GSO: I’ll tell you the story of the cover. Originally I had intended to have the main character be front and center on the cover wearing that jersey I had specially made but it was my mother who suggested going a different direction, because as she said, the book is full of pretty girls so why not have a pretty girl on the cover. It stems from a passage in Ed Willes book Gretzky to Lemieux when he noted that during the 87 Canada Cup Gretzky held court for the media at a Toronto strip club where he and the guys on the team liked to hang out and eat lunch. I thought this was shocking behavior from the choir boy Gretzky but I wanted to integrate it in the novel and the main character spends some time in a gentleman’s establishment over the course of the story. So, that’s a long way off saying in a small way, yes, it’s a hint about the story.
Rad: Just a heads up knowing the artists we have around here your cover will most likely turn into some photoshop gems throughout this coming season.
GSO: Haha that is quite alright I just won’t tell the model! I love how the cover turned out but it also has a melancholic feel for me because on the morning we shot the cover photos I received a text from my mom saying my brother was in the hospital. She told me that he had a brain tumor. In the long long days that followed he was diagnosed with brain cancer. It was about a year ago that this all happened. He’s doing well now and responding positively to the treatment but of course every day the fight continues as we hold out hope that a cure will be developed. In his honor I decided to give $1 from every copy of the book sold to a charity of his choice, and he chose End Brain Cancer.
Rad: Wow. I am so sorry to hear that news about your brother. I am surrounded by that a lot and I know it is not easy to deal with at all. I wish you and your family the absolute best of wishes, and I hope this book is able to open some people up to brain cancer and maybe help get a few more donations in.
GSO: Thank you, I know it takes a lot of money to fund the research needed but every bit helps and I want to help as much as possible.
Rad: Okay, so when you first reached out to us you mentioned that you were coming to Pittsburgh next month on your book tour. Give me the details.
GSO: Yeah! I’m currently on a bit of a book tour across North America promoting the book and on July 11th I will be at The Big Idea bookstore at 4812 Liberty Avenue in Pittsburgh. The tour isn’t just about me talking about the book, I also just love meeting people and talking about a shared interest in hockey. I was so happy when you said you would do this interview with me, I would be thrilled if some of your viewers were able to make it out and say “hello!” If you’re coming don’t forget to RSVP on the facebook page so you can get the event reminder the night of the event!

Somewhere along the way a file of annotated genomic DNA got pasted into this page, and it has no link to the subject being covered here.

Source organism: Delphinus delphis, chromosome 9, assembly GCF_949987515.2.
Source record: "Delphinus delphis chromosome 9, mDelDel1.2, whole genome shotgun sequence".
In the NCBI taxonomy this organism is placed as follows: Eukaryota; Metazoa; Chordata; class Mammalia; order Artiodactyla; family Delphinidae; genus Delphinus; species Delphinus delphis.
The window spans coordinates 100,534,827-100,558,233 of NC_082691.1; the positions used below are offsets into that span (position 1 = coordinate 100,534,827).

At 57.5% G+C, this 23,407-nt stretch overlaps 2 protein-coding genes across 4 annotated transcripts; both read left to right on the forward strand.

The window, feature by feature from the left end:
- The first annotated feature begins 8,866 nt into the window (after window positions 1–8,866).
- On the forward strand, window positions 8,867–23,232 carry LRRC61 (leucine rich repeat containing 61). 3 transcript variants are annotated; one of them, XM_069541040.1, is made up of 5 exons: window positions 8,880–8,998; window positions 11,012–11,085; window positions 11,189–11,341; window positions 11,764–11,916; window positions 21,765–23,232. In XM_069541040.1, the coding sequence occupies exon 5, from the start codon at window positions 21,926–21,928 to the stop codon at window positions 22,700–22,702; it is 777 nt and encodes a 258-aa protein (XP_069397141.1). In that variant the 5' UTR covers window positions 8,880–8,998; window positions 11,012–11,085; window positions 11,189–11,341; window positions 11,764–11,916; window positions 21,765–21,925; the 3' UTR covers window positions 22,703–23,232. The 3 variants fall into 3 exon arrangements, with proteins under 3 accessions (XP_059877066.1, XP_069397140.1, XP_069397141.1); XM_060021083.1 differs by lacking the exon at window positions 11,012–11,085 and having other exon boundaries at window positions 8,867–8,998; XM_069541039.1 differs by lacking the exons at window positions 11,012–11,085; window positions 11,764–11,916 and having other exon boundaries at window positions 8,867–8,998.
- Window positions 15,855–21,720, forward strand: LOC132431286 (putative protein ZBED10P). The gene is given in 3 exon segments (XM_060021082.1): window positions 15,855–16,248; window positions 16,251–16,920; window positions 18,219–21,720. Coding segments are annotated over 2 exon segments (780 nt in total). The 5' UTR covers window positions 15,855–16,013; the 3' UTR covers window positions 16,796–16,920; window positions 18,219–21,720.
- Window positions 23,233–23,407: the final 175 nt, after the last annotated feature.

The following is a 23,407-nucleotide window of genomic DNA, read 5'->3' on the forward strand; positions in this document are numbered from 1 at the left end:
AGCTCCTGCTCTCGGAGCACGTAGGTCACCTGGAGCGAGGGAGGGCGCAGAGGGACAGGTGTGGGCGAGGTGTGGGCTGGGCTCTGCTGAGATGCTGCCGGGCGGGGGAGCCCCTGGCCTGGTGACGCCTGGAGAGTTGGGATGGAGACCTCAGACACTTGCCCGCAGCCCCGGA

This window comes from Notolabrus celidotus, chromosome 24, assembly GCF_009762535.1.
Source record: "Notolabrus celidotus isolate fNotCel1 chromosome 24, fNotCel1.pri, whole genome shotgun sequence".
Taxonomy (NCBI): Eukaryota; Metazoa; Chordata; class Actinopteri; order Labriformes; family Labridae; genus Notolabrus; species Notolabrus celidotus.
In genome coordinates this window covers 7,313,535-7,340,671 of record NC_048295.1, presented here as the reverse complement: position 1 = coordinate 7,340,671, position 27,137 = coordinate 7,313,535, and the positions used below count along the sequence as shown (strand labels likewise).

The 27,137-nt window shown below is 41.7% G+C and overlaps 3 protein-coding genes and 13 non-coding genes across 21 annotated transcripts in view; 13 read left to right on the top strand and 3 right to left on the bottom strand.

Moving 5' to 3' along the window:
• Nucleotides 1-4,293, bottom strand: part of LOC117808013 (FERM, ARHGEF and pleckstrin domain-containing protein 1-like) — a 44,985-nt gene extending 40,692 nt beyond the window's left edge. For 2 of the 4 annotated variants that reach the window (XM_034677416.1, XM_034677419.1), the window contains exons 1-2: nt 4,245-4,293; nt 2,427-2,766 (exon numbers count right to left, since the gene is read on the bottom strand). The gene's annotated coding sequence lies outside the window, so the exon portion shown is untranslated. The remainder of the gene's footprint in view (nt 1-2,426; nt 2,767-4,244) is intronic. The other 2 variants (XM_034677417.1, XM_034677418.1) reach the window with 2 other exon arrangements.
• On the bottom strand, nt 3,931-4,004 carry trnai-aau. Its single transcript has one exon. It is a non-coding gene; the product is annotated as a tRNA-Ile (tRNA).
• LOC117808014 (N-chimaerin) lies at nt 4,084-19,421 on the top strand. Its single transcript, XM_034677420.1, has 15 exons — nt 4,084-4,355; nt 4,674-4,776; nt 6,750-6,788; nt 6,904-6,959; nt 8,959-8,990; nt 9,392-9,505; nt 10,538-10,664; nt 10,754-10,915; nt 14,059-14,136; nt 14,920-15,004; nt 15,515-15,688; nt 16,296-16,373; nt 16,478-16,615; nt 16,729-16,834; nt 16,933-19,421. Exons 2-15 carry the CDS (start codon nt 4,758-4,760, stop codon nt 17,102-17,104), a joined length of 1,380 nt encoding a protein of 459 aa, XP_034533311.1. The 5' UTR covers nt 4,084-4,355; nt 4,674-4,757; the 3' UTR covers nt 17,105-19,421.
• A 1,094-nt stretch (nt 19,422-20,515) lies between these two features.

Rad: Well my friend, the word is out there. It was great getting to know you and hearing about the story. Good luck with the book and the book tour, send my wishes to your brother and the rest of your family for me.
GSO: Thank you so much!
Below is an excerpt from the novel:
“Ray Cortez, come get the Prince of Wales Trophy!”
Emerging from the heap of humanity my teammates had become, I barely heard the deputy commissioner summon me to skate over and take possession of what I had come to affectionately call the Whaler, the trophy presented annually to the Eastern Conference playoff champions. A lot of players are hesitant to touch the Whaler because they think it’s bad luck to celebrate a trophy that isn’t the big one, but not me; I’ve always made my own luck.
Before I skated over to receive the Whaler, my dad stepped off the bench onto the ice and approached me. He handed me a crisp new hat with a red Toronto Mounties logo and the words “Eastern Conference Champions” embroidered around it. Disregarding the sweat pouring off me in waterfalls, I slapped it down over wet hair.
“I told you I was gonna get to the Finals this year, son.”
“You son of a bitch! You called it all right.”
I threw my arms around him and dripped sweat all over his expensive blazer. I don’t think he could have been happier to have a jacket ruined. You see, my father, Tomas Cortez, had spent thirty years of his life playing and coaching in the National Hockey League, the last six as head coach of the Mounties, but that victory punched his ticket into the Stanley Cup Final for the very first time.
Thanks for reading everyone, if you’re in the Pittsburgh area and want something different to do why not check this out? Mr. Oppenheim gave me the ebook version of the novel which I wanted to read before posting this but due to the draft coming up this weekend and our extensive coverage of that I had to put this post up earlier than anticipated. All of the details you need are linked throughout the story, I hope you enjoyed this minor break from talking Penguins. Carry on.